Some parts of the community have more resources than others, some parts have more power than others, and some parts seem to have more time than others. The key to maintaining peace in a complex community, I think, is to make sure that everyone feels that he or she is a vital and valued part of that community. If the brain surgeon treats the plumber badly when he comes to fix the surgeon's sink, it will upset the peace of the community. No matter how important and high-tech the surgeon's work might be, he still needs the specific skills of the plumber when his sink backs up in the kitchen. Same goes for the gardeners and the domestic staff. If the workers are not treated well and respected for the vital role they play in the community, they go home with resentments that fester. They might be mad at the surgeon, but won't say so for fear of losing their job and the security it brings.
This comes down to the people with the power being just and generous with it. And it comes from respecting each other within the community. If people feel respected, and if their basic needs are met, they are far less likely to go to war. Occasionally they will for theological or political reasons, but that is rare.
On an international level, the scenario is much the same. If people are fed, cared for, sheltered, employed in dignified work, respected and valued, they are basically peaceful. If one nation believes that another nation has some kind of unfair economic advantage, be it trade routes, resources, technology, or what have you, it is often much easier to convince the "disadvantaged" nation to pick a fight. Or if a powerful country (say the US) sees something it wants that another country has (say oil), and that other country wants to demand a higher price than the first country wants to pay, one can reasonably expect the first country to find a way to attack the second country and seize its resources. Not that the US would ever do such a thing, of course. Not us. Just the bad guys do that.
Peace is dependent upon security and economic justice, then. Tada! I have reached a conclusion! Finally, after all these miserably tough topics. Only it is a palindrome of a conclusion. It works the same frontwards as backwards:
There will be peace when there is justice. There will be justice when there is peace.
And perhaps more harshly accurate: Until there is peace, there will be no justice. Until there is justice, there will be no peace. Again, thanks to Ms. Waters.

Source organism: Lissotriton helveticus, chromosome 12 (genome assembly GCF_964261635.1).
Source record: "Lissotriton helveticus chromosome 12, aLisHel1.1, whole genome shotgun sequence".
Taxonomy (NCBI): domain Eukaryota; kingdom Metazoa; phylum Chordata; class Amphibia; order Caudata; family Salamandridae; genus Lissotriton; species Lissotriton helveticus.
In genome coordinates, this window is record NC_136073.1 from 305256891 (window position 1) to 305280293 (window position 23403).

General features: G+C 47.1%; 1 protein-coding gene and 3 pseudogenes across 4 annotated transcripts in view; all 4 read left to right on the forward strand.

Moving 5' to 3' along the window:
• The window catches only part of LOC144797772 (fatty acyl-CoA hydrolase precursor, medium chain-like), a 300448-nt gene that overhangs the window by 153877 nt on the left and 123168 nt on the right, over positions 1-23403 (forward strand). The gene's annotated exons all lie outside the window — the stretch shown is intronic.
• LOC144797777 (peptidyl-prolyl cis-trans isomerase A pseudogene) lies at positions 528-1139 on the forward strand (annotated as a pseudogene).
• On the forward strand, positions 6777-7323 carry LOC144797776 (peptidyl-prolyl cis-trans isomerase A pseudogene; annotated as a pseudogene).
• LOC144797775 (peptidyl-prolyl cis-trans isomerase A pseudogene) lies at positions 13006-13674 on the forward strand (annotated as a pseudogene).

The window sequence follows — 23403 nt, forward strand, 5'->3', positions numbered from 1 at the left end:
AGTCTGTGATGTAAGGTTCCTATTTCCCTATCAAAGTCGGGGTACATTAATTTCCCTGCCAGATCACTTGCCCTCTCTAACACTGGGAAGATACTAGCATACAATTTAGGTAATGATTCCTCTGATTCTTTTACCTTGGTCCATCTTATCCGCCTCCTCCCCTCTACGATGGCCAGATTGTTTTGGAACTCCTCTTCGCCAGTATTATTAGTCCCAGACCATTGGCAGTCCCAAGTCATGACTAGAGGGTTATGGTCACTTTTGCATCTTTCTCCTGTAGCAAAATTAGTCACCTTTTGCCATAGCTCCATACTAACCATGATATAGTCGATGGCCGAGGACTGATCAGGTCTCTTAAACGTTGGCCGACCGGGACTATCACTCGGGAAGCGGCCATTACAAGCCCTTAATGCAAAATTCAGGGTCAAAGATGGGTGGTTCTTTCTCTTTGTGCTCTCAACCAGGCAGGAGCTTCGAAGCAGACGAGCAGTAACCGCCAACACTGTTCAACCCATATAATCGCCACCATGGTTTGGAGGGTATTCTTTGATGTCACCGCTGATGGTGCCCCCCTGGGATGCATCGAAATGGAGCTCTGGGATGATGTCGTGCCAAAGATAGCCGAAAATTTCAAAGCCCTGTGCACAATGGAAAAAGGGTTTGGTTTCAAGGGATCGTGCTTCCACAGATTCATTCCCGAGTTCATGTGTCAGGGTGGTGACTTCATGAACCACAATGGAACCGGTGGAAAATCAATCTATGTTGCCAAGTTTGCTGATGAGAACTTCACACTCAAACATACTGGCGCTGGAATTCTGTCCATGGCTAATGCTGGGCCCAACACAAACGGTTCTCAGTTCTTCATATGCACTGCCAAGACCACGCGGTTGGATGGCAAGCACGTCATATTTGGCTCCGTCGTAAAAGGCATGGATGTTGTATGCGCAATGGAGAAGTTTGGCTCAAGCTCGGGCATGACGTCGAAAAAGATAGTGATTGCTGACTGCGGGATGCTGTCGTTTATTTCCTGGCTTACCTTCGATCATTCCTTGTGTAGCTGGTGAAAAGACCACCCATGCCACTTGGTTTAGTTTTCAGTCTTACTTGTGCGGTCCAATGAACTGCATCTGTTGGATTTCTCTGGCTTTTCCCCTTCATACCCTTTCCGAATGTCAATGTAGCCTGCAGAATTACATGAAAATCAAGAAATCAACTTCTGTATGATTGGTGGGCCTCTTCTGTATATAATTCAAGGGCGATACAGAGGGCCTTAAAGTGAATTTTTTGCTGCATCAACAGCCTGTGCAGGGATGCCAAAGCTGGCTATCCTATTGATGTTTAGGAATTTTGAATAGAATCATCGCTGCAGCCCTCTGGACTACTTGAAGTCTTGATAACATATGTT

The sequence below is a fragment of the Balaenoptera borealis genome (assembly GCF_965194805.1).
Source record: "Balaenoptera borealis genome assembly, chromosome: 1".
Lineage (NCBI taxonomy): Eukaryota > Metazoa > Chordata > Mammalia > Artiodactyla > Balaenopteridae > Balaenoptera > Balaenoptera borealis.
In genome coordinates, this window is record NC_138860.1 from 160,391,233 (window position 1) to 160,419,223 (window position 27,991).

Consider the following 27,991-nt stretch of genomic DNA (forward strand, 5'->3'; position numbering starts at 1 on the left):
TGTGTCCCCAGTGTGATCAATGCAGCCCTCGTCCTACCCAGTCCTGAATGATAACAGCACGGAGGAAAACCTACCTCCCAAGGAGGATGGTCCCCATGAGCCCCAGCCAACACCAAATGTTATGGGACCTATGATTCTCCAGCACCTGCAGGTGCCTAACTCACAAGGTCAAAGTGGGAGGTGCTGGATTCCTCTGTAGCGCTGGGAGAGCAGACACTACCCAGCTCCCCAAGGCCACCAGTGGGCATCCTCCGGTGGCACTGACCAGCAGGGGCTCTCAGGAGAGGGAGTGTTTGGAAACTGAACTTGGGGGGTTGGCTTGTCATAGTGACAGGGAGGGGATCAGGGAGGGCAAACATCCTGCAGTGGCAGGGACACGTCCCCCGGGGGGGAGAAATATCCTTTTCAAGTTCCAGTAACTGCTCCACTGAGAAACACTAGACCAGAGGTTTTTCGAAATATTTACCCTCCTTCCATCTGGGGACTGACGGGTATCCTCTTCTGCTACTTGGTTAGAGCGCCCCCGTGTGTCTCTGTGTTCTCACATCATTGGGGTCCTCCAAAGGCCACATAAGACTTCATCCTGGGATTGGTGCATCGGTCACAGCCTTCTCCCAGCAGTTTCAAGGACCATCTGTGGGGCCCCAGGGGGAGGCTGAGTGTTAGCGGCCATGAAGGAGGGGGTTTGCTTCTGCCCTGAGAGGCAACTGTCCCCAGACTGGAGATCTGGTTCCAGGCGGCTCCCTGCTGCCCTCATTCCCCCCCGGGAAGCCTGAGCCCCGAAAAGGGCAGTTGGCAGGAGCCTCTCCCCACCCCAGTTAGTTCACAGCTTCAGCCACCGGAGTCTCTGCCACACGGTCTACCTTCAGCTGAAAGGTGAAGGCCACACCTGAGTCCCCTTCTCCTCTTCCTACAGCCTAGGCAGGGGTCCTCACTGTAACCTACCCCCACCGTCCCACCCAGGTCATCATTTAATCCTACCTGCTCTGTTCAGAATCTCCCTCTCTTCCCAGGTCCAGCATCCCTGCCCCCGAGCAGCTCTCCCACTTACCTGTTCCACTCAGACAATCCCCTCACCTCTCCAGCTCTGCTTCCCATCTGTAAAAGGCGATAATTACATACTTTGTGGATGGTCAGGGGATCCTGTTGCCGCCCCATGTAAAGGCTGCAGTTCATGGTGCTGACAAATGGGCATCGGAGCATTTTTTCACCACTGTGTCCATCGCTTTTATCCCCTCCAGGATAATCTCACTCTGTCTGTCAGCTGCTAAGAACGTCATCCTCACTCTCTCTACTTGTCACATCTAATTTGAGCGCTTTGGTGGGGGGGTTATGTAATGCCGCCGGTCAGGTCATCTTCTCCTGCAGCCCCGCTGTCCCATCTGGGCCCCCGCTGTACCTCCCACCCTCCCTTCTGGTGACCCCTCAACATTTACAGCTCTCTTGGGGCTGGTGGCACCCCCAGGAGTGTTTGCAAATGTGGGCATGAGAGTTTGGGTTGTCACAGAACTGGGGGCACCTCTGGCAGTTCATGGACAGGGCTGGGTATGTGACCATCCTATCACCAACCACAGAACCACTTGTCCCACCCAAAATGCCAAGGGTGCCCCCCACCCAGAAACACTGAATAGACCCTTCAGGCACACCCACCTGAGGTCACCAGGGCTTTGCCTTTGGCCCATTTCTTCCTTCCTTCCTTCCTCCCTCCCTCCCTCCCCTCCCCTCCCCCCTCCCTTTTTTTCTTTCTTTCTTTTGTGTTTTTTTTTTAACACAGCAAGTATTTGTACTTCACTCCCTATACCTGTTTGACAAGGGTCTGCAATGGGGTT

That is huge. I wonder if the minds that run the nations of this world can grasp this idea. I think Barack Obama can. I think Gordon Browne might have a clue. Mad King George couldn't grasp his dick with his hands if given a flashlight and a map, never mind concepts so high as peace and justice. Kim Jong Ill might know and understand, but is using strife and injustice to keep tensions high and himself in charge. The rest of the world's leaders? I don't know. We'll have to see what happens after January 20, 2009.
I forget who it was, but I heard a guy speaking on a program broadcast on National Public Radio. He was talking about economic injustice, entrenched behaviors, and the caste system in India. Hundreds of thousands of people in India work every day carrying away human excrement from non-flushing toilets and latrines all over the nation. Lacking adequate indoor plumbing and waste water treatment facilities, many people in India still rely on untouchables to carry away their waste. The untouchables are doomed to a life of ostracism and filth because of the status of their birth and the work they are forced to perform. With proper plumbing, the guy argued, there would be no need for the caste of untouchables, who could then be educated and allowed to participate fully in Indian culture and society. With education, he said, comes dignity and opportunity. How many brilliant minds are born each year into this doomed group? How many potential Nobel scientists never learned to read because of the status of their birth? It is shameful to consider.
To find peace, at least on a large scale, we must work carefully toward the mutual goals of peace and justice. Like the yin and the yan, they revolve around each other. Peace and justice on a large scale will happen when there is peace and justice on a national level, and peace and justice on a national level will happen when there is peace and justice at the regional level, the community level, the family level and the individual level. And unlike that palindromic example above, peace at the personal level does not require that there is peace at the global level. Peace at the personal level can be a decision made by a person - you or me - to be at peace, to not take the bait when it is offered, to share and live peace every day. If each of us makes a small effort to be more peaceful within our selves, our families and our communities, imagine how quickly we might affect change at the regional, national and global levels.